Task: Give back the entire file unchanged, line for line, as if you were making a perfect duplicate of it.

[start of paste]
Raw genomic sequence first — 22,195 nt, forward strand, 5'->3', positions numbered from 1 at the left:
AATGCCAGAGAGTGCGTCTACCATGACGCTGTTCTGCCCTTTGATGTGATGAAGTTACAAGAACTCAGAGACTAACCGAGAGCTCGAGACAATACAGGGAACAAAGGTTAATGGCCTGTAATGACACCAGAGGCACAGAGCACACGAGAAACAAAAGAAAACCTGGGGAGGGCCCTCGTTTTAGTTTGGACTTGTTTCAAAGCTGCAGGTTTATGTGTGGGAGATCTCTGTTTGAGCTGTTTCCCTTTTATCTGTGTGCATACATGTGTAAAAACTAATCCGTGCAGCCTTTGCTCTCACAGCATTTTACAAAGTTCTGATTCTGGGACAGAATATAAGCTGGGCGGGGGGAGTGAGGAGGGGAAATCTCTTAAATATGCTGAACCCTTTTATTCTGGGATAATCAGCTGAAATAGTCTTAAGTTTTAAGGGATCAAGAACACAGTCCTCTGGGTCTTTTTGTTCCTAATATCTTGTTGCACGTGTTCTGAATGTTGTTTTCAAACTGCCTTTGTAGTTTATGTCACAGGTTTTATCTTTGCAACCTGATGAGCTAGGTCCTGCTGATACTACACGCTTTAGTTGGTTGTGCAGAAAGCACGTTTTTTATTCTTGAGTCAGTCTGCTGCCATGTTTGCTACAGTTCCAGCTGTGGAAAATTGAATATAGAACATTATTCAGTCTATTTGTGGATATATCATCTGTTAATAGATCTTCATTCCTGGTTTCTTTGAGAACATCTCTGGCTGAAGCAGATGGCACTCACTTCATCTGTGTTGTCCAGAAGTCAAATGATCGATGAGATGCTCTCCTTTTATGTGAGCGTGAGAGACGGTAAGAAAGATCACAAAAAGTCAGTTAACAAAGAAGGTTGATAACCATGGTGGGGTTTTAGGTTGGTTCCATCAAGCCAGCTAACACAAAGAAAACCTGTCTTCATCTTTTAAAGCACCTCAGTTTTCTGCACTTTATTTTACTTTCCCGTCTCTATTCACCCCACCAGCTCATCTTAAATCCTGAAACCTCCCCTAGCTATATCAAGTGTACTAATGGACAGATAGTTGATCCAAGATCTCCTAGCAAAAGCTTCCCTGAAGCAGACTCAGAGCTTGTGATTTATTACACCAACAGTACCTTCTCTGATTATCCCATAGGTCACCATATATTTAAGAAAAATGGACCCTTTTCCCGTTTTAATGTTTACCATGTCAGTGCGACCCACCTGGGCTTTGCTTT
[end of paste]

Raw genomic sequence first — 22,195 nt, forward strand, 5'->3', positions numbered from 1 at the left:
AATGCCAGAGAGTGCGTCTACCATGACGCTGTTCTGCCCTTTGATGTGATGAAGTTACAAGAACTCAGAGACTAACCGAGAGCTCGAGACAATACAGGGAACAAAGGTTAATGGCCTGTAATGACACCAGAGGCACAGAGCACACGAGAAACAAAAGAAAACCTGGGGAGGGCCCTCGTTTTAGTTTGGACTTGTTTCAAAGCTGCAGGTTTATGTGTGGGAGATCTCTGTTTGAGCTGTTTCCCTTTTATCTGTGTGCATACATGTGTAAAAACTAATCCGTGCAGCCTTTGCTCTCACAGCATTTTACAAAGTTCTGATTCTGGGACAGAATATAAGCTGGGCGGGGGGAGTGAGGAGGGGAAATCTCTTAAATATGCTGAACCCTTTTATTCTGGGATAATCAGCTGAAATAGTCTTAAGTTTTAAGGGATCAAGAACACAGTCCTCTGGGTCTTTTTGTTCCTAATATCTTGTTGCACGTGTTCTGAATGTTGTTTTCAAACTGCCTTTGTAGTTTATGTCACAGGTTTTATCTTTGCAACCTGATGAGCTAGGTCCTGCTGATACTACACGCTTTAGTTGGTTGTGCAGAAAGCACGTTTTTTATTCTTGAGTCAGTCTGCTGCCATGTTTGCTACAGTTCCAGCTGTGGAAAATTGAATATAGAACATTATTCAGTCTATTTGTGGATATATCATCTGTTAATAGATCTTCATTCCTGGTTTCTTTGAGAACATCTCTGGCTGAAGCAGATGGCACTCACTTCATCTGTGTTGTCCAGAAGTCAAATGATCGATGAGATGCTCTCCTTTTATGTGAGCGTGAGAGACGGTAAGAAAGATCACAAAAAGTCAGTTAACAAAGAAGGTTGATAACCATGGTGGGGTTTTAGGTTGGTTCCATCAAGCCAGCTAACACAAAGAAAACCTGTCTTCATCTTTTAAAGCACCTCAGTTTTCTGCACTTTATTTTACTTTCCCGTCTCTATTCACCCCACCAGCTCATCTTAAATCCTGAAACCTCCCCTAGCTATATCAAGTGTACTAATGGACAGATAGTTGATCCAAGATCTCCTAGCAAAAGCTTCCCTGAAGCAGACTCAGAGCTTGTGATTTATTACACCAACAGTACCTTCTCTGATTATCCCATAGGTCACCATATATTTAAGAAAAATGGACCCTTTTCCCGTTTTAATGTTTACCATGTCAGTGCGACCCACCTGGGCTTTGCTTT